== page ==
Worship in the Family(Part 1)

Series: Worship

Worship 11

Worship In the Family 1

Deut. 6:1-9




1.  When I think of family worship I think of a father and mother sitting down with their children at the kitchen table. 

      a.  Consideration is given to a particular passage of Scripture, followed by a prayer and

           maybe a song.

      b.  It is brief, 10-15 minutes in light of the children’s short attention spans. 

      c.  It is sometimes referred to as a family devotional.

2.  It is a commendable practice.  But we never read about this kind of practice in the Scriptures.  It is an expedient method to accomplish the task of Deut. 6:1-9.

3.  What does the Bible have to say about family worship?  It is obvious from Deut. 6 and Eph. 6:4 that parents and grandparents have a particular responsibility in communicating God intergenerationally by communicating His word to their children.

4.  In this lesson we will survey some of the biblical evidence of family worship.  We will make some observations and try to draw some practical conclusions from our survey.

5.  This is a two-part lesson.  The first (this morning) will focus on the early part of the biblical record, particularly the patriarchal period.  The second part (tonight) will focus on the Passover, the Mosaic period, post-Mosaic period and the New Testament.




I.  Family in the biblical word involved a broader context than what we generally think.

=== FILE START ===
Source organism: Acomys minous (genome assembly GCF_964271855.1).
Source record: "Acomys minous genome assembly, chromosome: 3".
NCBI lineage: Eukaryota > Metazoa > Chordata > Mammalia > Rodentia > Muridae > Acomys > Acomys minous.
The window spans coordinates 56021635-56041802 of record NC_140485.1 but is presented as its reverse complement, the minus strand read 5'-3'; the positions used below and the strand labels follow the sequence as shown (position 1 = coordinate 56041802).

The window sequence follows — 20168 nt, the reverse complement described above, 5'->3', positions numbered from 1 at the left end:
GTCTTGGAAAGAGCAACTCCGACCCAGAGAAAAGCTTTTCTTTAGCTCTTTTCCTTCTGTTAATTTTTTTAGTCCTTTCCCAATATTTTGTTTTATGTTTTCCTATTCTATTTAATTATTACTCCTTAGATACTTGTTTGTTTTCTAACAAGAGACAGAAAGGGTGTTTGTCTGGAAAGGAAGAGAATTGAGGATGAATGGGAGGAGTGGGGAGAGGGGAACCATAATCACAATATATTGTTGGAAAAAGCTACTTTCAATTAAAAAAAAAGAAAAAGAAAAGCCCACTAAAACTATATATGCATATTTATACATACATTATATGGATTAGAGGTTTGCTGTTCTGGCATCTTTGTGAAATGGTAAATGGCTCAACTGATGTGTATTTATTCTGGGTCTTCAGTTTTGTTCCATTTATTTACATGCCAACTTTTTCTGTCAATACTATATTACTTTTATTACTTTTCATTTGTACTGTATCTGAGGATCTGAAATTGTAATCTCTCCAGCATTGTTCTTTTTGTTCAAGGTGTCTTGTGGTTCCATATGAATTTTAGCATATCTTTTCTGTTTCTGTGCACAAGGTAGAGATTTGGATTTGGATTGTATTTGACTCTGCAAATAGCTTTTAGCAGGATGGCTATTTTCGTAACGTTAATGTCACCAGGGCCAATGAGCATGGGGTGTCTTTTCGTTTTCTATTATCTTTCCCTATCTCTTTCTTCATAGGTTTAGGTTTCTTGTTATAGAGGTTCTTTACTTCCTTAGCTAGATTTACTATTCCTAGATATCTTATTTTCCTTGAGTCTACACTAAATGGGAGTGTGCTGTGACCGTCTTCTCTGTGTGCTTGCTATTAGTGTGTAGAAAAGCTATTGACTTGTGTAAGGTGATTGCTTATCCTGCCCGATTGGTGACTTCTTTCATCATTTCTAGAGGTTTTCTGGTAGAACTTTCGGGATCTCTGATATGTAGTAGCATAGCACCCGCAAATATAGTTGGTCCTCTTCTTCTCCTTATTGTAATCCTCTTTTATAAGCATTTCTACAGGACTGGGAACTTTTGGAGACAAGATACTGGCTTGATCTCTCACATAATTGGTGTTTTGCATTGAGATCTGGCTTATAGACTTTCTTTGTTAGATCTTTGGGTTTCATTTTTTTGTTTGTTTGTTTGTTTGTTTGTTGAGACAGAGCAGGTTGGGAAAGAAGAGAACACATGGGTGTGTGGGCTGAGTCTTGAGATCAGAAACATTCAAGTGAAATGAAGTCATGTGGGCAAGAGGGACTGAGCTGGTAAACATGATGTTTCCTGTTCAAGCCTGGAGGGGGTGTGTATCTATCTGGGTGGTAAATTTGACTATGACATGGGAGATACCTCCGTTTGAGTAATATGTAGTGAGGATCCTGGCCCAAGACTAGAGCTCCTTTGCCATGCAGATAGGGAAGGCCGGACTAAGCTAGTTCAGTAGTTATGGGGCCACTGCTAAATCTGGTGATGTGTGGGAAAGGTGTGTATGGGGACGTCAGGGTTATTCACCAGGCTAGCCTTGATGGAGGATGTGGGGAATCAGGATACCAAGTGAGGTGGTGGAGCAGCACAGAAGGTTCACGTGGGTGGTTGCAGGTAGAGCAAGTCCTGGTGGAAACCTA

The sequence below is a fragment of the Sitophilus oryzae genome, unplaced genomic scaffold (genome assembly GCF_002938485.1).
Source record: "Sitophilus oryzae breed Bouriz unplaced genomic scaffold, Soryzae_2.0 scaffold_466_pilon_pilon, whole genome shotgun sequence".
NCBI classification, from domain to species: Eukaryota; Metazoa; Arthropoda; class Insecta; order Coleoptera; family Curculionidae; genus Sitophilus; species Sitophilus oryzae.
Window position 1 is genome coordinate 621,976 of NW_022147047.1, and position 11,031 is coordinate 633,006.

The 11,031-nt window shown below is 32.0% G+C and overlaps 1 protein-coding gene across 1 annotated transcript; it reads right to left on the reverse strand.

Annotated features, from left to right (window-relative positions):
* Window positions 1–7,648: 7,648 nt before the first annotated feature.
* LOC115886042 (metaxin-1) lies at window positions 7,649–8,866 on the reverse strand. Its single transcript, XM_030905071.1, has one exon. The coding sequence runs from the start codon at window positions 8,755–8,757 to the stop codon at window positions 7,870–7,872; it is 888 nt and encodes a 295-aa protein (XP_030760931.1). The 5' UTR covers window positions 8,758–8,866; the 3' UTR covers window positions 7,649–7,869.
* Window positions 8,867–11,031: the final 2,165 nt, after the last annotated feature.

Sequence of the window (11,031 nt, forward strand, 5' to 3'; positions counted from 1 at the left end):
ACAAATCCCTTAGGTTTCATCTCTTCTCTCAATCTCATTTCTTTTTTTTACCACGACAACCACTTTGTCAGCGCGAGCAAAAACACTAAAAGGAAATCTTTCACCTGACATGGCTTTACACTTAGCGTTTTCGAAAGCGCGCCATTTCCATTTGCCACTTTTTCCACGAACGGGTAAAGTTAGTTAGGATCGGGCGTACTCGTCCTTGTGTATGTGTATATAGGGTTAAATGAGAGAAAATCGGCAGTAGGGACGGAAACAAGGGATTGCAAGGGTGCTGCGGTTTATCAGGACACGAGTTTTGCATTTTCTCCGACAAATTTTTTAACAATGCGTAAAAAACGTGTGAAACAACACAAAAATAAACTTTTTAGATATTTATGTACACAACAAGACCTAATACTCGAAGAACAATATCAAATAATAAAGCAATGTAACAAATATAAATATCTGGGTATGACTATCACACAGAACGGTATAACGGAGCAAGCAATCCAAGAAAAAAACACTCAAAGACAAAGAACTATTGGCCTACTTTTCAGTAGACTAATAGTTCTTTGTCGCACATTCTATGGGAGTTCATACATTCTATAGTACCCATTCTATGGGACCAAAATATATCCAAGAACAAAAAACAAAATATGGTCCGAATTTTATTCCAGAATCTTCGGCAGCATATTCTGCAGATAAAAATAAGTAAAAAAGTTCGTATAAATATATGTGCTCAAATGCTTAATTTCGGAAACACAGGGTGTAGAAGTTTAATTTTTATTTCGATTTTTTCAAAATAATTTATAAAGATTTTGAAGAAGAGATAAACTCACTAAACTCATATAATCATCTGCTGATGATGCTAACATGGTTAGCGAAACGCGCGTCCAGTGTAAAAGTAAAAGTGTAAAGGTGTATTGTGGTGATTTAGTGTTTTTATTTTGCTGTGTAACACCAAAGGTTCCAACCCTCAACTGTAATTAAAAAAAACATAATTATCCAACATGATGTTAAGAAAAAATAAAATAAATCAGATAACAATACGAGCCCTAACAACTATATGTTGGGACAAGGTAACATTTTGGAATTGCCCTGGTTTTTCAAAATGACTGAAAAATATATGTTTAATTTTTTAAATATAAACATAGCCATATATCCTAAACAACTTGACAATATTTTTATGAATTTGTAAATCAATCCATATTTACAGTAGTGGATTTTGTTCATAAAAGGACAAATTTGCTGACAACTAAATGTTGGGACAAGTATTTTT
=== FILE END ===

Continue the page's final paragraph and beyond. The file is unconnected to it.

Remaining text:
A.  We think of a family as father, mother and their children (adopted or biological).

    B.  The word “family” is used in different ways in Scripture.

          1.  The 12 sons of Israel were divided into their respective tribes.  These tribes were

                composed of families.

                a.  Thus we read about the “families of the Levites” (Ex. 6:25), the families of Reuben

                     and Simeon (Ex. 6:14-15).  In this sense it is smaller than the tribe, but larger than

                     an individual.

                b.  We read about the family of Joseph (Acts 7:13).

                c.  And about Abraham’s family (Acts 13:26).

                d.  In 1 Tim. 5:4 we read about caring for our own household.  In this context it

                     includes children, grandchildren, widows, wives, husbands.

          2.  In Acts 10 Cornelius had called together his household which included his relatives and

               close friends (v. 24).

          3.  Acts 16 describes how Lydia and her household were baptized and how the jailor and

               his household came to believe in the Lord.

          4.  The household included not only immediate family members, but also more extended

               family and servants.

II.  The earliest evidence of family worship is found in Gen. 9:20-9:17.


     A.  After the flood Noah built an altar and offered burnt offerings to the Lord.

     B.  God responded by promising to never curse the ground again on account of man’s

           wickedness.  It is a reflection of His kindness and graciousness.

     C.  God blessed Noah and his sons and said, “Be fruitful and multiply and fill the earth.”  As

          we have observed this language before, this implies that they are to fill the earth with

          God’s presence as they act as His representatives.

     D.  God’s covenant, evident in the rainbow, is extended to all mankind and every living

           creature.  Thus, there is the promise of God’s continued graciousness and on-going

           relationship with man and the creatures of the earth.

     E.  This is an example of family worship lead by the head of the household.


III.  Abraham built three altars in Gen. 12-13.  It is not clear how his family may have been involved, but in Gen. 17:22-27 God’s covenant between him and his descendants was marked by circumcision.


      A.  All Abraham’s household were involved, including servants (Gen. 17:12-14, 23).